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SpeedyStill
570 Posts
CentralAB‍ 
It is so true that we learn a lot about life with every challenge we face. I know that I have learned a lot and am still learning about the dynamics of life itself.
We grow as human beings and are able to see and understand some of the difficuties that other people are faced with in their life.
I know that when I comment in the this Community it is not from book knowledge but personal experience.
We become or at least I have become more empathtic.
Human resilience is seen when people survive the cruelest of situations. 
Resilience is harder the older you get but it can happen with the right support and the inner will to survive.
Your pictures are always amazing and remind us of the beauty that surrounds us.
Keep your pictures and your posts coming they are an inspiration for me and I am sure for other people.
Thank you for sharing
Speedystill 
CentralAB
1024 Posts
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One of the dictionary definitions for "excellence" is taken from Word Web dictionary, and reads as: "An outstanding feature; something in which something or someone excels," and it seems to me I see a lot of this excellence here on Cancer Connection forum. The resilience of people in adversity is everywhere here.
 
CentralAB
1024 Posts
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Einstein also said:

It's not that I'm so smart, it's just that I stay with problems longer.

This is the true definition of resilience, and IMO, there are many examples of this kind of thing here at Cancer Connection.
CentralAB
1024 Posts
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Trillium
1369 Posts
Beautiful photos, CentralAB‍ . Thanks for sharing them! Brings joy to my day. This is such a good topic, resilience. Every time you fall, get back up - is the essence of resilience to me.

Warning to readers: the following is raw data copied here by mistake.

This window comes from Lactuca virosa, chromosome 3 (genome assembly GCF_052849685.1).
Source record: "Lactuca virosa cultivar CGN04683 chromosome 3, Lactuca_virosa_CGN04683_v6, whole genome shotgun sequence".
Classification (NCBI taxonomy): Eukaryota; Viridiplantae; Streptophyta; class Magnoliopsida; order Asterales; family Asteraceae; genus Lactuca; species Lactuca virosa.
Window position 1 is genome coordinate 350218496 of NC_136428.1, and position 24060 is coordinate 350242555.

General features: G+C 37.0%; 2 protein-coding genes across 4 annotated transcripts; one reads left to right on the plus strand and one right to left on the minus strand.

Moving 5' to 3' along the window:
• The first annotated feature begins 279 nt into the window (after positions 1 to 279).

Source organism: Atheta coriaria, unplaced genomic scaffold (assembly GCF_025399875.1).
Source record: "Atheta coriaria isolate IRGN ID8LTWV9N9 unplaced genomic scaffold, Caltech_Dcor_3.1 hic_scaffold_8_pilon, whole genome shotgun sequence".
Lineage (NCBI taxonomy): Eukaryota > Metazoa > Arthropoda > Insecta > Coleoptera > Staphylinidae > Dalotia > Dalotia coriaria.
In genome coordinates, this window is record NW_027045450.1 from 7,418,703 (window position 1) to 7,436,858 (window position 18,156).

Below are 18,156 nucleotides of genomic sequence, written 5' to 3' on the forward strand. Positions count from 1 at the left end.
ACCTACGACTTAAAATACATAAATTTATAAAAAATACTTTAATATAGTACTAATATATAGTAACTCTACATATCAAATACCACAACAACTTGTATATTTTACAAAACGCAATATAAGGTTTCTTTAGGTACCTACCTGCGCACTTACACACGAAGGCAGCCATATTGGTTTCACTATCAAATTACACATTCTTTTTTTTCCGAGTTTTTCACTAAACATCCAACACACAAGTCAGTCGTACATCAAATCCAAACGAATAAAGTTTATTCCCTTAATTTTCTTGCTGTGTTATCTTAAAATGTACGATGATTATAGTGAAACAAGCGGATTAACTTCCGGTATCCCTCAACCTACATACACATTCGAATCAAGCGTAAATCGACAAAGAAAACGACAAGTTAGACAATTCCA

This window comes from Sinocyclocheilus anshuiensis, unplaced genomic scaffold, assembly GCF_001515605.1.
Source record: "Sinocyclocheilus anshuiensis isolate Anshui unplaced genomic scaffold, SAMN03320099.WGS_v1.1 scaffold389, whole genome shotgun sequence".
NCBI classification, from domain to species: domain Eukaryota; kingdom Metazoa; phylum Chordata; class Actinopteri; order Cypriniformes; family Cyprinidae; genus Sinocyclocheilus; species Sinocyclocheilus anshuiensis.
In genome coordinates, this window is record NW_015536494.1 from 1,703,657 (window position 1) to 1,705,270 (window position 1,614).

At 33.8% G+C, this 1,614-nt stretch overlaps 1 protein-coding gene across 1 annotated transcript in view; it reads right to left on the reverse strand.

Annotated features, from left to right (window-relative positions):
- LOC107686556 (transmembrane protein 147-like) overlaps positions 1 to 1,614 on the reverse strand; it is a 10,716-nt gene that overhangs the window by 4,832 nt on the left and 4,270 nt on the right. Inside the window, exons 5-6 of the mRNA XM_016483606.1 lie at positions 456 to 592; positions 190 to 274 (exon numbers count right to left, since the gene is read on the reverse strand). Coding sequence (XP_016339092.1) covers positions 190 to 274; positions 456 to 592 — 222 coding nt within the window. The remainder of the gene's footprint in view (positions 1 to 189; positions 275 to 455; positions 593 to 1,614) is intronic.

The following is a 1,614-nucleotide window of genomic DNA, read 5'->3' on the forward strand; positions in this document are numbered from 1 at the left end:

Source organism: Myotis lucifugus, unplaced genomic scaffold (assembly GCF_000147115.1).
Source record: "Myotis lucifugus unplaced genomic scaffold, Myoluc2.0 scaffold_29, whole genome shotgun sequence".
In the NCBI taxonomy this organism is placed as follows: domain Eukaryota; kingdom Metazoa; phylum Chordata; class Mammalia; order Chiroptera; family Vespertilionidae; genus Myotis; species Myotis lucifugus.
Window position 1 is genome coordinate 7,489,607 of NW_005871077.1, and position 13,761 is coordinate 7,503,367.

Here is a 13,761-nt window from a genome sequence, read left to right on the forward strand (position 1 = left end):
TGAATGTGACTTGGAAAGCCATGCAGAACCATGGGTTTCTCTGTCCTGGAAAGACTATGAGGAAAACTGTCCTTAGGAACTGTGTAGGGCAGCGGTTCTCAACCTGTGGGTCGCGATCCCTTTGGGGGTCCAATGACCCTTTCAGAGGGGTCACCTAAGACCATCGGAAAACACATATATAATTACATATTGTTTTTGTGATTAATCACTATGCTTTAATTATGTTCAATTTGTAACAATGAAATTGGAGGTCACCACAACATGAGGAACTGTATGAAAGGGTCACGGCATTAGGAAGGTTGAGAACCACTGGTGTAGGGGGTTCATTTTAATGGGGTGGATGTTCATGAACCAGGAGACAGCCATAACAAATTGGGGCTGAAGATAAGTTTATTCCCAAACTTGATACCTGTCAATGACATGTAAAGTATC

Hope everyone has a peaceful Father’s Day and summer solstice day.
CentralAB
1024 Posts
Thank you so much VioletFlower‍ I appreciate that feed back and its a major blessing to know that my photography is blessing others as well. The last pic above is intended as a tribute to summer solstice, as seen by that gorgeous sun back-lighting the lake. For Fathers Day I got online and ordered me a small wood-lathe to use in my work shop!

VioletFlower:
Beautiful photos, CentralAB‍ . Thanks for sharing them! Brings joy to my day. This is such a good topic, resilience. Every time you fall, get back up - is the essence of resilience to me.

Hope everyone has a peaceful Father’s Day and summer solstice day.

 
SpeedyStill
570 Posts
CentralAB‍ 
You continue to inspire me with your pictures.
Einstein had it right.
A respected Canadian Author Malcolm Gladwell in one of his books said to become an expert at anything you need to practice for 10,000 hours. This would include people like hockey legend  Wayne Gretzky or famous piano player Lang Lang.